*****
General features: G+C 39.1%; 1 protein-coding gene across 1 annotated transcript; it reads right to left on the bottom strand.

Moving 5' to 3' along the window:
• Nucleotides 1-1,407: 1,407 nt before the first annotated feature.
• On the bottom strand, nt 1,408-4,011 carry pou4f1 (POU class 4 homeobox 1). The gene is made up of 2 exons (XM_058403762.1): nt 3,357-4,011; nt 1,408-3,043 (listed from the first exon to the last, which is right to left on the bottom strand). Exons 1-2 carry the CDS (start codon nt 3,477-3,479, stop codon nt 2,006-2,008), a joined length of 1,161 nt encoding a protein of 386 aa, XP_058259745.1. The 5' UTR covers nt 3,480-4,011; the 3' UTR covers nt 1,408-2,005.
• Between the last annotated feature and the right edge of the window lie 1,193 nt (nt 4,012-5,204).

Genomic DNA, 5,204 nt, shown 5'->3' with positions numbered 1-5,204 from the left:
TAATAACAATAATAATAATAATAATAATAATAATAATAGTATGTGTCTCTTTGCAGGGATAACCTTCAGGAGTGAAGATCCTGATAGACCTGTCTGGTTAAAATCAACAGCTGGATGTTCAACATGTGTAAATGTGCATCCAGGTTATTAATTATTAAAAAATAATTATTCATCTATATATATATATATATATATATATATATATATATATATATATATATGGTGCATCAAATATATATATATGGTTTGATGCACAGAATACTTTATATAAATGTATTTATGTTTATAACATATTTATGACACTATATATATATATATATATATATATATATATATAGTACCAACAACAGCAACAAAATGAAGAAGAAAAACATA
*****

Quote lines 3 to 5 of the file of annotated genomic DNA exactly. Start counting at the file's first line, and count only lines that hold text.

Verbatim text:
• Nucleotides 1-1,407: 1,407 nt before the first annotated feature.
• On the bottom strand, nt 1,408-4,011 carry pou4f1 (POU class 4 homeobox 1). The gene is made up of 2 exons (XM_058403762.1): nt 3,357-4,011; nt 1,408-3,043 (listed from the first exon to the last, which is right to left on the bottom strand). Exons 1-2 carry the CDS (start codon nt 3,477-3,479, stop codon nt 2,006-2,008), a joined length of 1,161 nt encoding a protein of 386 aa, XP_058259745.1. The 5' UTR covers nt 3,480-4,011; the 3' UTR covers nt 1,408-2,005.
• Between the last annotated feature and the right edge of the window lie 1,193 nt (nt 4,012-5,204).